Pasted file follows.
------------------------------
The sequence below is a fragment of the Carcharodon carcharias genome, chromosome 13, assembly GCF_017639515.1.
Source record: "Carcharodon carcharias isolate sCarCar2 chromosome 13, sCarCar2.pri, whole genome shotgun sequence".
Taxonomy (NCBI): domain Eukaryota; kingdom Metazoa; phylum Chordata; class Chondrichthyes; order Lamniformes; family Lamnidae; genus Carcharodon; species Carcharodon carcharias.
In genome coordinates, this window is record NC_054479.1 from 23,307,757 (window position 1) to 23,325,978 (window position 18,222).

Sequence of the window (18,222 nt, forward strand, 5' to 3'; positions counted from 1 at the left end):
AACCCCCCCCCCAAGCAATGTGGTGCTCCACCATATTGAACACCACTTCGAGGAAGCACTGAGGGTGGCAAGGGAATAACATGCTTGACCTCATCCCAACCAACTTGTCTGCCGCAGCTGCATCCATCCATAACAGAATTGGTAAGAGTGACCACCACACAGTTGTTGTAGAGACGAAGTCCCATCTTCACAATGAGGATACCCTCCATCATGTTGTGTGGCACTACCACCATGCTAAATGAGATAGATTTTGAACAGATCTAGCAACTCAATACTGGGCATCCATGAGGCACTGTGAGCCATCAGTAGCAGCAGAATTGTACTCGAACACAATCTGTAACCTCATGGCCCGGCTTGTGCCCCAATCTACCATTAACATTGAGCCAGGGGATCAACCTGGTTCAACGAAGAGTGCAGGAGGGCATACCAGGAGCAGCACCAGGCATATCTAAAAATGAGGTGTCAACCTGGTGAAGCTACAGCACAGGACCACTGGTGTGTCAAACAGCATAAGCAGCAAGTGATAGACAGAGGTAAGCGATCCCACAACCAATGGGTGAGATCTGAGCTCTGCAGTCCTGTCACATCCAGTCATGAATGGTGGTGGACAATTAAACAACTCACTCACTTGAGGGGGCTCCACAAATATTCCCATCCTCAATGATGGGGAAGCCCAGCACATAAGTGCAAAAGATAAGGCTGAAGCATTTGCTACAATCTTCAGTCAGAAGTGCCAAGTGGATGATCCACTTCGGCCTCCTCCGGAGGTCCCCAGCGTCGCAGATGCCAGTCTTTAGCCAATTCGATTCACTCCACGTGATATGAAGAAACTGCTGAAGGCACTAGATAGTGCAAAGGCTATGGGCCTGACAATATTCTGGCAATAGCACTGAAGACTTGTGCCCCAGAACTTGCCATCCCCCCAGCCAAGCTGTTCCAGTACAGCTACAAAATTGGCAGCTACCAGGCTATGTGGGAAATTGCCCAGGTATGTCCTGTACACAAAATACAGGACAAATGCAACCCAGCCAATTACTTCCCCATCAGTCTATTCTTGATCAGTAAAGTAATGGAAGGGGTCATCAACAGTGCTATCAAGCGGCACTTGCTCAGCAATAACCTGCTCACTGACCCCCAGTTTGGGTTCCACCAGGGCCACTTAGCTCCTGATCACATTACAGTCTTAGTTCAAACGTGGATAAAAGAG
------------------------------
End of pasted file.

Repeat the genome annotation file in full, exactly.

The sequence below is a fragment of the Carcharodon carcharias genome, chromosome 13, assembly GCF_017639515.1.
Source record: "Carcharodon carcharias isolate sCarCar2 chromosome 13, sCarCar2.pri, whole genome shotgun sequence".
Taxonomy (NCBI): domain Eukaryota; kingdom Metazoa; phylum Chordata; class Chondrichthyes; order Lamniformes; family Lamnidae; genus Carcharodon; species Carcharodon carcharias.
In genome coordinates, this window is record NC_054479.1 from 23,307,757 (window position 1) to 23,325,978 (window position 18,222).

Sequence of the window (18,222 nt, forward strand, 5' to 3'; positions counted from 1 at the left end):
AACCCCCCCCCCAAGCAATGTGGTGCTCCACCATATTGAACACCACTTCGAGGAAGCACTGAGGGTGGCAAGGGAATAACATGCTTGACCTCATCCCAACCAACTTGTCTGCCGCAGCTGCATCCATCCATAACAGAATTGGTAAGAGTGACCACCACACAGTTGTTGTAGAGACGAAGTCCCATCTTCACAATGAGGATACCCTCCATCATGTTGTGTGGCACTACCACCATGCTAAATGAGATAGATTTTGAACAGATCTAGCAACTCAATACTGGGCATCCATGAGGCACTGTGAGCCATCAGTAGCAGCAGAATTGTACTCGAACACAATCTGTAACCTCATGGCCCGGCTTGTGCCCCAATCTACCATTAACATTGAGCCAGGGGATCAACCTGGTTCAACGAAGAGTGCAGGAGGGCATACCAGGAGCAGCACCAGGCATATCTAAAAATGAGGTGTCAACCTGGTGAAGCTACAGCACAGGACCACTGGTGTGTCAAACAGCATAAGCAGCAAGTGATAGACAGAGGTAAGCGATCCCACAACCAATGGGTGAGATCTGAGCTCTGCAGTCCTGTCACATCCAGTCATGAATGGTGGTGGACAATTAAACAACTCACTCACTTGAGGGGGCTCCACAAATATTCCCATCCTCAATGATGGGGAAGCCCAGCACATAAGTGCAAAAGATAAGGCTGAAGCATTTGCTACAATCTTCAGTCAGAAGTGCCAAGTGGATGATCCACTTCGGCCTCCTCCGGAGGTCCCCAGCGTCGCAGATGCCAGTCTTTAGCCAATTCGATTCACTCCACGTGATATGAAGAAACTGCTGAAGGCACTAGATAGTGCAAAGGCTATGGGCCTGACAATATTCTGGCAATAGCACTGAAGACTTGTGCCCCAGAACTTGCCATCCCCCCAGCCAAGCTGTTCCAGTACAGCTACAAAATTGGCAGCTACCAGGCTATGTGGGAAATTGCCCAGGTATGTCCTGTACACAAAATACAGGACAAATGCAACCCAGCCAATTACTTCCCCATCAGTCTATTCTTGATCAGTAAAGTAATGGAAGGGGTCATCAACAGTGCTATCAAGCGGCACTTGCTCAGCAATAACCTGCTCACTGACCCCCAGTTTGGGTTCCACCAGGGCCACTTAGCTCCTGATCACATTACAGTCTTAGTTCAAACGTGGATAAAAGAG